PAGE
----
If one did insist on similarities in these ways of taking advantage of another, I don’t see an obvious obstacle to a hybrid account of exploitation that combines SIV with Wertheimer’s notion of terms acceptable in a hypothetical competitive market, which may well make sense of price-gouging. (I think Jeremy Snyder endorses this type of hybrid.) I’ve already tried to accommodate some of Wertheimer’s insight by including regulation of markets with a view to enabling competition among the components of a just basic structure. In ordinary circumstances, this should prevent the sort of price-gouging that a monopoly makes possible, or the sort of unfair advantage that would result from people having only one employer (or a united front of employers) to sell their labour to.
Finally, what are the normative implications of the Structural Injustice View? The natural thing to say is that there is a pro tanto moral reason against exploiting, with the strength of the reason depending on the degree of exploitation. Since exploitative transactions can be mutually beneficial, they may not be overall wrong, if the benefit to the exploitee is sufficiently big, third parties aren’t made worse off, and the degree of exploitation sufficiently low. In fact, it would seem like a good rule of thumb to minimize the degree of exploitation by paying (or asking for, if one is selling) one’s reservation price, the price beyond which one wouldn’t exchange. (Or whatever is the analogue of reservation price in non-monetary contexts.) Minimum wage laws can be seen as a way of avoiding collective action problems arising from doing so – paying higher wages lowers my profits and drives me out of business, unless my competitors do their duty as well.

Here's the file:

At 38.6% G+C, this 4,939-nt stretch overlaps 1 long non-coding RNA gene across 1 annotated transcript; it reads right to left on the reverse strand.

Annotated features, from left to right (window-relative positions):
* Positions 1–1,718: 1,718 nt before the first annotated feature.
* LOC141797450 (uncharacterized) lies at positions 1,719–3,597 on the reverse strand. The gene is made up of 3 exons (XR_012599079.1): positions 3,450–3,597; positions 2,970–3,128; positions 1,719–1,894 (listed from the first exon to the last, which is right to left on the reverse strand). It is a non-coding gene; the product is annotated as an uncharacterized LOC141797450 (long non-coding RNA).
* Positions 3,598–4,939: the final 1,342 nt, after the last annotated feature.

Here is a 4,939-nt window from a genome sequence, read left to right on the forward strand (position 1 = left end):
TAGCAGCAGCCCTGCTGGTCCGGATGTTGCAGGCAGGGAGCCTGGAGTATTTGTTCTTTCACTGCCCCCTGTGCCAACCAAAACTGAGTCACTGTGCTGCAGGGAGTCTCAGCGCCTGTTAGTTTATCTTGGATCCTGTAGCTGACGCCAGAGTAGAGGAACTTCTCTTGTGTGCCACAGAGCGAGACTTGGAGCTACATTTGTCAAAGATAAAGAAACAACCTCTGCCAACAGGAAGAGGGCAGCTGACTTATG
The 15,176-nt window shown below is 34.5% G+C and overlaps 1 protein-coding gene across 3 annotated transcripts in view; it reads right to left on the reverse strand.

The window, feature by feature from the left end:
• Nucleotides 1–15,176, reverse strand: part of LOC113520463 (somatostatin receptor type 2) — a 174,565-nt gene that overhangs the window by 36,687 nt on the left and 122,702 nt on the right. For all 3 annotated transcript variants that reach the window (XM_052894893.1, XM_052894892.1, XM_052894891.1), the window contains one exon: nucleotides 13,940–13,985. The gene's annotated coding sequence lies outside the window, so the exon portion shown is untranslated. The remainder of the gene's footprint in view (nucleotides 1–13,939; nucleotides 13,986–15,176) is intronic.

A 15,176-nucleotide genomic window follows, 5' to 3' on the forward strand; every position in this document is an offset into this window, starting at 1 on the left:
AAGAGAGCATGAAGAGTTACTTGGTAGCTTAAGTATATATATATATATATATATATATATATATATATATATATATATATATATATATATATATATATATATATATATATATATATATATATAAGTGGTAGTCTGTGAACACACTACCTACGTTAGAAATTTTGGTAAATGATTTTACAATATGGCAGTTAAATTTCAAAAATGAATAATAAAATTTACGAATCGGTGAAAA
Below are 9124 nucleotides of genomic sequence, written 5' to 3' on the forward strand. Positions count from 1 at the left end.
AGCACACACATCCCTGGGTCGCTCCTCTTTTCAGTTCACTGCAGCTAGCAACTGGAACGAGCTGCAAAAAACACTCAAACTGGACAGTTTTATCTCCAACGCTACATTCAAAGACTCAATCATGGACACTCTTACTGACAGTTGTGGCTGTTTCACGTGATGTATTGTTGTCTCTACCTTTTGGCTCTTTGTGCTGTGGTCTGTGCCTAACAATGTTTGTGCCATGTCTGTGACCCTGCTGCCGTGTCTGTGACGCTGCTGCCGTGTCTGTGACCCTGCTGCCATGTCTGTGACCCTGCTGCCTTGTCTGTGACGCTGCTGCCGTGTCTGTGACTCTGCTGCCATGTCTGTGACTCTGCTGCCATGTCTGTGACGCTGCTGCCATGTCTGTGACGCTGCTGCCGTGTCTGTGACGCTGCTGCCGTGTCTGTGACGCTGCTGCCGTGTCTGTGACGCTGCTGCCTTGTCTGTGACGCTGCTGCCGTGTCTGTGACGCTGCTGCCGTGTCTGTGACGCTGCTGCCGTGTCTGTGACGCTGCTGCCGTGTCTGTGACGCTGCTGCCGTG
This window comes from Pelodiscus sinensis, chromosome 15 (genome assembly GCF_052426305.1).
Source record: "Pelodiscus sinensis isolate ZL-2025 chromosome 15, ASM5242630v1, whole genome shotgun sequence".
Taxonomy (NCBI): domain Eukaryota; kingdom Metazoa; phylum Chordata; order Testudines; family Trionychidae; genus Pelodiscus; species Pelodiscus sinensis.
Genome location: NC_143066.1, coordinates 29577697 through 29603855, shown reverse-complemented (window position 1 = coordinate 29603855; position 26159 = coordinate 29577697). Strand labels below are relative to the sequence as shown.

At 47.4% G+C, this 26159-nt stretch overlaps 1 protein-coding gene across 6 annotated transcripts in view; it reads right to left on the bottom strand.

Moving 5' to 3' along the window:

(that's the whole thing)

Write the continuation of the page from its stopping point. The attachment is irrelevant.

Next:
Even when exploitation is not overall wrong, it gives rise to a secondary, remedial duty on the part of those who benefit from exploiting someone, either directly or indirectly (for example, by buying products that are cheaper because their makers were exploited by some corporation). The beneficiaries have a special obligation to contribute to bringing about structural justice. For example, they should pay higher taxes to be used to ensure equal educational opportunities and health care, or work to change the international trade regime. This may be the case even if exploiters aren’t any better off than non-exploiters. These special obligations will be even stronger if exploiters themselves contribute to structural injustice, by way of exploitative transactions themselves or otherwise.